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The Birth of the Grand Coalition (December 13, 1966)

In his policy statement to the Bundestag, Chancellor Kurt Georg Kiesinger addressed mainly economic policy and foreign policy issues and signaled a change of course in policies towards East Germany and Eastern Europe. This change would become manifest in the erosion of the Hallstein Doctrine, among other things.

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Policy Statement by the Federal Chancellor to the German Bundestag in Bonn on December 13, 1666

Mr. President! Ladies and gentlemen! The formation of this government, in whose name I have the honor of addressing you, was preceded by a long, smoldering crisis, whose origins can be traced back for years. The crisis burst into the open barely one year after the elections to the 5th German Bundestag, which produced an impressive vote of confidence for my predecessor, Professor Ludwig Erhard, and enabled the parties of the previous coalition to continue governing. Subsequently, domestic political difficulties, internal party quarrels, and foreign policy concerns encumbered the work of the government, until disagreements over balancing the 1967 federal budget and over fiscal policy measures that are necessary in the long-term finally led to the breakup of the previous coalition and to a minority cabinet.

The new Grand Coalition government emerged from the ensuing coalition negotiations. The negotiations between the parties led to what was probably the most thorough stock-taking of the opportunities and necessities of German politics prior to any government's formation.

For the first time, the Christian Democratic Union and Christian Social Union and the Social Democratic Party have decided to form a joint government at the federal level. This is, without a doubt, a milestone in the history of the Federal Republic, an event to which many hopes and concerns of our people are tied. The hopes center on the ability of the Grand Coalition, which commands such a large majority in the Bundestag, well exceeding two-thirds, to solve the difficult problems before it: that it will, first of all, put the public budget in order, run a frugal administration, and tend to the growth of our economy and the stability of our currency.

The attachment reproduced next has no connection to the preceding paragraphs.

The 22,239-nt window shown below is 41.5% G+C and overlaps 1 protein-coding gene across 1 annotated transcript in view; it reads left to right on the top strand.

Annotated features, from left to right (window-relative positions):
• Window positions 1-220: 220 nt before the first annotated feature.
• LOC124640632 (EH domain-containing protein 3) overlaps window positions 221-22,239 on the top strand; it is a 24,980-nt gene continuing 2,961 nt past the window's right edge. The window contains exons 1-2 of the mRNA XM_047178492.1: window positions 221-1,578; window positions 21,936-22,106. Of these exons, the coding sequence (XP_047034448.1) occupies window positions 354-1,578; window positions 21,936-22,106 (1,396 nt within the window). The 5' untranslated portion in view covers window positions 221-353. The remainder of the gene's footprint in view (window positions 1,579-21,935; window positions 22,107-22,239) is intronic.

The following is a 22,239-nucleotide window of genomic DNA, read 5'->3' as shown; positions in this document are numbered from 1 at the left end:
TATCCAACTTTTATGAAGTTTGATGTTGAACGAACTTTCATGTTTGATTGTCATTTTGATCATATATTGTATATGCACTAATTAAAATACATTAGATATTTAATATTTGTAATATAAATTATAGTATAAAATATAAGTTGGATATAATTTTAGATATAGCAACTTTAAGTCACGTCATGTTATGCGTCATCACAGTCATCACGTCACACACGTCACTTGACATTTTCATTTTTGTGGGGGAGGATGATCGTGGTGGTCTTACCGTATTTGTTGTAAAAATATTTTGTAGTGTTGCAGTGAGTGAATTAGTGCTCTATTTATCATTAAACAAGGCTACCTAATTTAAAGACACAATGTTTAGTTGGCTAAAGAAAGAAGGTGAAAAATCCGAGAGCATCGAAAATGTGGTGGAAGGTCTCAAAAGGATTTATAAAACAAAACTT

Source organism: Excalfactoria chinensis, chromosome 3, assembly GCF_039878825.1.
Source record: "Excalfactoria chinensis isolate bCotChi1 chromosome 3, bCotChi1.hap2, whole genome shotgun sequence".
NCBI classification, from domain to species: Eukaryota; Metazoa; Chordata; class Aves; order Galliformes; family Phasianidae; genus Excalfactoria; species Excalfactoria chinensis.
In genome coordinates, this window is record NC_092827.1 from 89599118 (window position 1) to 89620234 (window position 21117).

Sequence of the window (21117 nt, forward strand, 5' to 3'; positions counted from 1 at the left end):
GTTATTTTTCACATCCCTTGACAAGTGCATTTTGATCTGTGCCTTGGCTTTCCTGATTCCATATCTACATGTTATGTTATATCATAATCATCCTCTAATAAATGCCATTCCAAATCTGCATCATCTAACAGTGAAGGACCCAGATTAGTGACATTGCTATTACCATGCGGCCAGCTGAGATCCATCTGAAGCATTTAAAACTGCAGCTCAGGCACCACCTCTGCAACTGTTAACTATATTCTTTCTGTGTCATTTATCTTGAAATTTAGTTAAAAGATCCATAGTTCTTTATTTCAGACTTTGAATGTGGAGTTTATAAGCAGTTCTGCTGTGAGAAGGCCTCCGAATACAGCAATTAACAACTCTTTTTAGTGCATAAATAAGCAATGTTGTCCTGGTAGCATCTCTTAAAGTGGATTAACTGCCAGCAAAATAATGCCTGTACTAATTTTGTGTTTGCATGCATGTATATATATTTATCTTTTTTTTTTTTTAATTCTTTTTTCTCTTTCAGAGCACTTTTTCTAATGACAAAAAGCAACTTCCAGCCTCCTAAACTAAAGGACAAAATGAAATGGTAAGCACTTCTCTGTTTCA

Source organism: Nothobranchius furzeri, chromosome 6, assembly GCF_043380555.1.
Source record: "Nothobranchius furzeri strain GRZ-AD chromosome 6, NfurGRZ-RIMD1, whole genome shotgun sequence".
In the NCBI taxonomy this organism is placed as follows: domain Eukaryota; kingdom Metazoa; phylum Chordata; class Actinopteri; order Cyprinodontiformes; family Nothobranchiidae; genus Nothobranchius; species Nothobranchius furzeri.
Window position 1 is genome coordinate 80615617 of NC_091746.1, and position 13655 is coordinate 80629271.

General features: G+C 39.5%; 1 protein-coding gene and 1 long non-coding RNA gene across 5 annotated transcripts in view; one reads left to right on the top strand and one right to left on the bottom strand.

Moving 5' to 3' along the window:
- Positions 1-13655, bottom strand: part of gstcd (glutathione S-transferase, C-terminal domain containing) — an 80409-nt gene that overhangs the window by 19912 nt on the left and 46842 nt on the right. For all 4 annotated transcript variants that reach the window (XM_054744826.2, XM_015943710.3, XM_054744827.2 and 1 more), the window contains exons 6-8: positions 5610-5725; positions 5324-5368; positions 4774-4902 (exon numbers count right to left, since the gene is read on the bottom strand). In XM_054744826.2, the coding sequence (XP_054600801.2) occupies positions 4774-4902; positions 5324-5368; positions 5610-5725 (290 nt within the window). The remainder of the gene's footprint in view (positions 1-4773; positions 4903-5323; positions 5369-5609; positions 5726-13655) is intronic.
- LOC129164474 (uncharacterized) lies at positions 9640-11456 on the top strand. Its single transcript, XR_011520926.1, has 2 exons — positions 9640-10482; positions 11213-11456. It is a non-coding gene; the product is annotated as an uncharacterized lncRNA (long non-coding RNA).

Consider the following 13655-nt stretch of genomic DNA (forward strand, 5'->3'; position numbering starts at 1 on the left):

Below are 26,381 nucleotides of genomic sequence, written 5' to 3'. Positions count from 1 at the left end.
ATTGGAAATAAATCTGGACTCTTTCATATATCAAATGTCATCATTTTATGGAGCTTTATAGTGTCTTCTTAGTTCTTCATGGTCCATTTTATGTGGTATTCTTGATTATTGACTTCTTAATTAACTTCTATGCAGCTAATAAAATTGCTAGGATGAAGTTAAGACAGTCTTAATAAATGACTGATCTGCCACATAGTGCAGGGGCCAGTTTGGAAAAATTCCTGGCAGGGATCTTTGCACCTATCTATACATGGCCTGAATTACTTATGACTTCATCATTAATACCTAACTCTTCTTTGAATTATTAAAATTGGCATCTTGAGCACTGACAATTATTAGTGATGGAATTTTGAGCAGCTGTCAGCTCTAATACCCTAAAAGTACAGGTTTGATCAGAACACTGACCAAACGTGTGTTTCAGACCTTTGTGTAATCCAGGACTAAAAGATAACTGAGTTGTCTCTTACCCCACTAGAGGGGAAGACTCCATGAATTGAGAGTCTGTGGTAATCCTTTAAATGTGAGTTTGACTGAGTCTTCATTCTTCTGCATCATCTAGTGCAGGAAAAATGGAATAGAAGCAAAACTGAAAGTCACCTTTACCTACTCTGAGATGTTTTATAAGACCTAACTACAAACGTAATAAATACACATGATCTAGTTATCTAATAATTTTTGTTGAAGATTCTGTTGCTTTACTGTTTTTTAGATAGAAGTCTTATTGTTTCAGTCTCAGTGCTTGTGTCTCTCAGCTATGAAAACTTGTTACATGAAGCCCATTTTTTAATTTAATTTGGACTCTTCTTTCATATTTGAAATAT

These are all prerequisites for private and public welfare in our country, as in any other country. They guarantee that the government and the parliament have the necessary power to take action in all areas of domestic and foreign policy. Many of the concerns regard the possible dangers inherent to a Grand Coalition, which is faced by only a relatively small opposition.

We are determined, insofar as we can, to fulfill the hopes placed on us and to ward off the possible dangers. In this coalition, ladies and gentlemen, power and offices won't be divided up between partners, abuses and problems won't be covered up, and the momentum of parliamentary life will not be crippled by behind-the-scenes deals, as is implied by the catchphrase “consociational” democracy.* The opposition will have every opportunity afforded by the parliament to have its views represented and heard.

* Proporzdemokratie: awarding offices based on the strength of a few major parties sharing power and patronage. Stands in contrast to democratic systems based strictly on majority rule – trans.

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